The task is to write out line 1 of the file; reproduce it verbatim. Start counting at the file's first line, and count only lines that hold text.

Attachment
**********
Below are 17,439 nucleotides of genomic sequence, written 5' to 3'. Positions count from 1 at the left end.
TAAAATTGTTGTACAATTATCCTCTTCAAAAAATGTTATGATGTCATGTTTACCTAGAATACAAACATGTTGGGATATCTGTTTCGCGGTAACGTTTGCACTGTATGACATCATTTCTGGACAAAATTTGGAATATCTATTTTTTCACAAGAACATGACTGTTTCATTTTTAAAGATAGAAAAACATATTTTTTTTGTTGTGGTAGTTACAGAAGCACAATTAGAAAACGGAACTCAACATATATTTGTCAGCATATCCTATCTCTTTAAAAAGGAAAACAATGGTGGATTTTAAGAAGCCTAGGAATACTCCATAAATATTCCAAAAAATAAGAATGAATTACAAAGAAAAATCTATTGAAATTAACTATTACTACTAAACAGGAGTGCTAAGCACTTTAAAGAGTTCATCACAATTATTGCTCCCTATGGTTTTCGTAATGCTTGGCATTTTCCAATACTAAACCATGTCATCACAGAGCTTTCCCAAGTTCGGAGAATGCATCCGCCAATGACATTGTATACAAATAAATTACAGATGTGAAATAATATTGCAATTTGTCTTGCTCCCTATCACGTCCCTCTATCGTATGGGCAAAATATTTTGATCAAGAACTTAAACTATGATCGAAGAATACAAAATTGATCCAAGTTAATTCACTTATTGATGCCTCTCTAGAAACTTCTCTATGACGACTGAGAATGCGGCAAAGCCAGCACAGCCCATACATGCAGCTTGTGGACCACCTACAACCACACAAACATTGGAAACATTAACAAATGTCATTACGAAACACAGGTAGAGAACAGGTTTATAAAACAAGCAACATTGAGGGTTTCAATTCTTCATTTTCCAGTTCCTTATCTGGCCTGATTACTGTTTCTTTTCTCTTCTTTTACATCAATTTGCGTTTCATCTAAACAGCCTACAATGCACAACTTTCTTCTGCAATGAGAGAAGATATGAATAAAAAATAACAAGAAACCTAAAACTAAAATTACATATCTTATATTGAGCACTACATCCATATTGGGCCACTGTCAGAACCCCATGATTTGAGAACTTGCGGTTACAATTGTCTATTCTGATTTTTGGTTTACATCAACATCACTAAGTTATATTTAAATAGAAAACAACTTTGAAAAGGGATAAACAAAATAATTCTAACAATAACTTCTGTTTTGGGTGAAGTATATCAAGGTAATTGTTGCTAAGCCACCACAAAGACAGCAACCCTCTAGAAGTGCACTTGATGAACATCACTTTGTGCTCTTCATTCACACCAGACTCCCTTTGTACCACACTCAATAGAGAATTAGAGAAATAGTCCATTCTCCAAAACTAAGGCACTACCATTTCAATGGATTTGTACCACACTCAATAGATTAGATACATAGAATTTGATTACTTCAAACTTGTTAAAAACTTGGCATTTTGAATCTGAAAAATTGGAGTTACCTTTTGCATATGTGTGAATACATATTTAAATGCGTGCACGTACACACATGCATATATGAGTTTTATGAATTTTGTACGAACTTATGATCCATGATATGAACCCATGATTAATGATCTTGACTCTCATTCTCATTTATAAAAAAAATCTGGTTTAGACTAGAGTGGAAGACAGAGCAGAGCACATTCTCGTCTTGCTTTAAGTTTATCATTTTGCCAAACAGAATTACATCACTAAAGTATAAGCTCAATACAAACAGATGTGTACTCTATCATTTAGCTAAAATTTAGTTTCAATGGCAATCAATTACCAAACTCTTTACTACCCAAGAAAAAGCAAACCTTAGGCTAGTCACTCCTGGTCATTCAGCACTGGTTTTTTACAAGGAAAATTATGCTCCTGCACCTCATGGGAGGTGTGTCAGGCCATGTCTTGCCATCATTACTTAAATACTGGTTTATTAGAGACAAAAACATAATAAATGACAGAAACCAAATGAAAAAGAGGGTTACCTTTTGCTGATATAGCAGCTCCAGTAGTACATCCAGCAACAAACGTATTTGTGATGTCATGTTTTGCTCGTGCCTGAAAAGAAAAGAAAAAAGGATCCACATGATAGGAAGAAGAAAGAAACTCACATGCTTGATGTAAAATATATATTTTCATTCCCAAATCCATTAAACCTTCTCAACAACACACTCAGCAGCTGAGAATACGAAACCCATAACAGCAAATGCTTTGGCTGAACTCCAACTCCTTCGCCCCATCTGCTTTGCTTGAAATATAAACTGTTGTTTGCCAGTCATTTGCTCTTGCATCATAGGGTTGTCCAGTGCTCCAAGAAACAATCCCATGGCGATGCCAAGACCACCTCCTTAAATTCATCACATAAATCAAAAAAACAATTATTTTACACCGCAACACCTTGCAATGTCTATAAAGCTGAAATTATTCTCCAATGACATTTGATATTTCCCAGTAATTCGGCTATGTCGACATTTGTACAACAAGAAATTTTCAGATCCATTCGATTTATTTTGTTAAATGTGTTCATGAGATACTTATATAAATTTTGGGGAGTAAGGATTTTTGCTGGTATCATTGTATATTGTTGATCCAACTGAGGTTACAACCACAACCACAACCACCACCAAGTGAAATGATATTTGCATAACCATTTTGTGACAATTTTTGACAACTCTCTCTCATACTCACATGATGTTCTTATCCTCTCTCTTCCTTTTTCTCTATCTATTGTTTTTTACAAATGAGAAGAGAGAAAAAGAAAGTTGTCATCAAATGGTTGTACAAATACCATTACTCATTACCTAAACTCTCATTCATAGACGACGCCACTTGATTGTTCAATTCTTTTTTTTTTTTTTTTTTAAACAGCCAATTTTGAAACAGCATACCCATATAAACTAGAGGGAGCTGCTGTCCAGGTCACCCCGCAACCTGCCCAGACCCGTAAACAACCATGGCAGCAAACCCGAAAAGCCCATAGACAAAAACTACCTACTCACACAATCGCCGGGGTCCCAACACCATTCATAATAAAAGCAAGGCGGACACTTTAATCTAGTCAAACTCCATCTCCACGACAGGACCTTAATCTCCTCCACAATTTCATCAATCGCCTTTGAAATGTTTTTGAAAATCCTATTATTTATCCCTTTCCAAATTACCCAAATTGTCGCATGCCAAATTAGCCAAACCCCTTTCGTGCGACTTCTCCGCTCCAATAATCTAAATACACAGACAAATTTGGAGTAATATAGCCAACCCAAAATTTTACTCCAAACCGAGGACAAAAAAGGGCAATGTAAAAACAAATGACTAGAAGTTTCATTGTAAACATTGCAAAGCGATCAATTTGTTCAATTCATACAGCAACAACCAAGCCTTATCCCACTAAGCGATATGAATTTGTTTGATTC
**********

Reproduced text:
Below are 17,439 nucleotides of genomic sequence, written 5' to 3'. Positions count from 1 at the left end.